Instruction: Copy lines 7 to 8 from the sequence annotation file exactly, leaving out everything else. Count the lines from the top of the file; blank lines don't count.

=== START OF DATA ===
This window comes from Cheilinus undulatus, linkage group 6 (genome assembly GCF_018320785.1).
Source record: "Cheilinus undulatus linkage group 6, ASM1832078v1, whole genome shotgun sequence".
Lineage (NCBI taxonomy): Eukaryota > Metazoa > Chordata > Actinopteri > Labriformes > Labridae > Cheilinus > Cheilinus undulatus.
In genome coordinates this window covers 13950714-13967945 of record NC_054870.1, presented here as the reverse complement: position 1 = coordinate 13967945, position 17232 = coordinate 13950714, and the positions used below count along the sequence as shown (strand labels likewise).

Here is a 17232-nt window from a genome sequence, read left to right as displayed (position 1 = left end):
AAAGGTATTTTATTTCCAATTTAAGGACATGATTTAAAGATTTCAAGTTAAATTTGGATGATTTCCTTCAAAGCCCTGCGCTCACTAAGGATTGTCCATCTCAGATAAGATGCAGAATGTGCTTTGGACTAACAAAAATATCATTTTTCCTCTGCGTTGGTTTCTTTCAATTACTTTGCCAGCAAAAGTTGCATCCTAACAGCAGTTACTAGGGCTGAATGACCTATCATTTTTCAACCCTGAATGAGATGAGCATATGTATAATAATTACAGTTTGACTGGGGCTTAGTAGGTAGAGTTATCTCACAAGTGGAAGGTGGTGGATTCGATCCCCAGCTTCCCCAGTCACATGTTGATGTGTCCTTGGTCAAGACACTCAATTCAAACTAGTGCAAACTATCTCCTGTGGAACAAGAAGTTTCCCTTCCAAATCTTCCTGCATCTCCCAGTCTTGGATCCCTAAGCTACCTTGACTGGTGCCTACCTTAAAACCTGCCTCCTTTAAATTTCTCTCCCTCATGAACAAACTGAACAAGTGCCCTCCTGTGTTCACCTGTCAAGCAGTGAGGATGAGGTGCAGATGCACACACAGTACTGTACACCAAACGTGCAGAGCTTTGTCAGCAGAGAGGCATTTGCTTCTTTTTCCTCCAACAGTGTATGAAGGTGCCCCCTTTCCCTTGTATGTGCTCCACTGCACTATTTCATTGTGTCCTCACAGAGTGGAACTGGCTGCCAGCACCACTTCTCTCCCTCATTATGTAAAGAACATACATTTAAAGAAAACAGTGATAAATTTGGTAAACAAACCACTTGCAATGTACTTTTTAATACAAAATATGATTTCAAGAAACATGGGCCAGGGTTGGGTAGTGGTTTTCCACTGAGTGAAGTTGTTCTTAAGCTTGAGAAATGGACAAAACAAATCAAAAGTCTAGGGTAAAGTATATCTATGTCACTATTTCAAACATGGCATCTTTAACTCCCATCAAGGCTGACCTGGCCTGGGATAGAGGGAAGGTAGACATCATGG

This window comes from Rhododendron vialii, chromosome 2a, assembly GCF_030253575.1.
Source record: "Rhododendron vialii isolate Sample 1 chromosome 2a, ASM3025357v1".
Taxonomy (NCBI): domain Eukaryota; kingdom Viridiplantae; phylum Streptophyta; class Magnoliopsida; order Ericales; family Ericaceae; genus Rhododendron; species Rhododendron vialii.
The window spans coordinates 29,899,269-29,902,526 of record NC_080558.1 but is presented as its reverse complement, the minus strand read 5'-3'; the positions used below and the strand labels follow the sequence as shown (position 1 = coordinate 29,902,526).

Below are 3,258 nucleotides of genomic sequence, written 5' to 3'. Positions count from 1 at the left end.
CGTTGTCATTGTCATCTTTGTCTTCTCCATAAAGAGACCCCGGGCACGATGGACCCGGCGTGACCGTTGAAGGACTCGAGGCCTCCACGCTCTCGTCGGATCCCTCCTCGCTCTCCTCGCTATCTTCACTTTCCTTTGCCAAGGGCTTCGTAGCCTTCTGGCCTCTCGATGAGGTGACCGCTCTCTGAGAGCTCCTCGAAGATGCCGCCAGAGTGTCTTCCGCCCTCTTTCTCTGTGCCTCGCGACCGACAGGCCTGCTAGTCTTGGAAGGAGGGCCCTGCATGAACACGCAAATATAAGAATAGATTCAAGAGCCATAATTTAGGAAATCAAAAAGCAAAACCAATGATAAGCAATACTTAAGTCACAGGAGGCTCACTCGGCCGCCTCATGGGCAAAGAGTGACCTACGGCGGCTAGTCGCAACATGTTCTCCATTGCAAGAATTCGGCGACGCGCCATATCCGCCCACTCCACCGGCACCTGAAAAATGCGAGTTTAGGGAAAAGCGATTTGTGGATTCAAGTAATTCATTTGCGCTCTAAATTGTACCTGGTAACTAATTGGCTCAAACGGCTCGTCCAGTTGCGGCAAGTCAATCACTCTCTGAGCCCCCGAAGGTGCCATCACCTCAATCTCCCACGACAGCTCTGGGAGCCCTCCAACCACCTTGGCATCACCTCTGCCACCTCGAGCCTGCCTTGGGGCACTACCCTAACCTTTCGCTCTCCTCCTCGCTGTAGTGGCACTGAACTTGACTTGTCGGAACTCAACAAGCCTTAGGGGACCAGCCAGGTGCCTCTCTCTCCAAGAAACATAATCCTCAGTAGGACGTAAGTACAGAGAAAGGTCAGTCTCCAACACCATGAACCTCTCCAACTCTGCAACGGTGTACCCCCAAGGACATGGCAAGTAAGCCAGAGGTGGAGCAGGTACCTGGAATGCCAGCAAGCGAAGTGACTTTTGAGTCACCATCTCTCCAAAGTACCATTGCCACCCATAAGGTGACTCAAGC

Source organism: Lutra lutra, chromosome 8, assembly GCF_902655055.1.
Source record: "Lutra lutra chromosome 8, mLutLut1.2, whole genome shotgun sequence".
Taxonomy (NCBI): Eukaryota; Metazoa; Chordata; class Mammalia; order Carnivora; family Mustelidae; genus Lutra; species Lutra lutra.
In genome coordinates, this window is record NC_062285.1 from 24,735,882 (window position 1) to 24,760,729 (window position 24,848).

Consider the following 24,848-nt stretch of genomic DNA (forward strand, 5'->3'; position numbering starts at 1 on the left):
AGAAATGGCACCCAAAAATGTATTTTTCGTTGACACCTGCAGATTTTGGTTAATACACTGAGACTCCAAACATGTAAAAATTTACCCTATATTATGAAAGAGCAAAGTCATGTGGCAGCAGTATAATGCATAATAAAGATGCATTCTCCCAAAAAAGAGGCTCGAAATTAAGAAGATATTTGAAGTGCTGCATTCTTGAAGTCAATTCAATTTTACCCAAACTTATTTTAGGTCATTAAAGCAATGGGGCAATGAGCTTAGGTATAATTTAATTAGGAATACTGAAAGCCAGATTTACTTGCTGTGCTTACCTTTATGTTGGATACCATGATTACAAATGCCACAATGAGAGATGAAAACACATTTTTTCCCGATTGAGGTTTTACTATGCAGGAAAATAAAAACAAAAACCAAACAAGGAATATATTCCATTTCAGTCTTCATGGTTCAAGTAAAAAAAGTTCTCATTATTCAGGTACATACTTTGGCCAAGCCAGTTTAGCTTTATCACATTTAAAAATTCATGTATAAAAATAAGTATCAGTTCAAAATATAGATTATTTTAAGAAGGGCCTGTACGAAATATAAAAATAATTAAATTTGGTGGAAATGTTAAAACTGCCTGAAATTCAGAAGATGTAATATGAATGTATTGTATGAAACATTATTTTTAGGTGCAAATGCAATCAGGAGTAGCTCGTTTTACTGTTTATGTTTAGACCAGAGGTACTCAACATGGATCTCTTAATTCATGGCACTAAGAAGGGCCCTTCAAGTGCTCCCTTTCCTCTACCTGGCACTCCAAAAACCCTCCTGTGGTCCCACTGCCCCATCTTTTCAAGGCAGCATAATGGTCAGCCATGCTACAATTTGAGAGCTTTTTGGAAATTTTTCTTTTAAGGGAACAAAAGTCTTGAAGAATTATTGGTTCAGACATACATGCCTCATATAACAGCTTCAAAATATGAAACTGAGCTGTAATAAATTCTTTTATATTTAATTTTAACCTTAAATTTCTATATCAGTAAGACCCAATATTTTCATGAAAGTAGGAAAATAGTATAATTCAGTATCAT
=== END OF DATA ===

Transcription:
This window comes from Rhododendron vialii, chromosome 2a, assembly GCF_030253575.1.
Source record: "Rhododendron vialii isolate Sample 1 chromosome 2a, ASM3025357v1".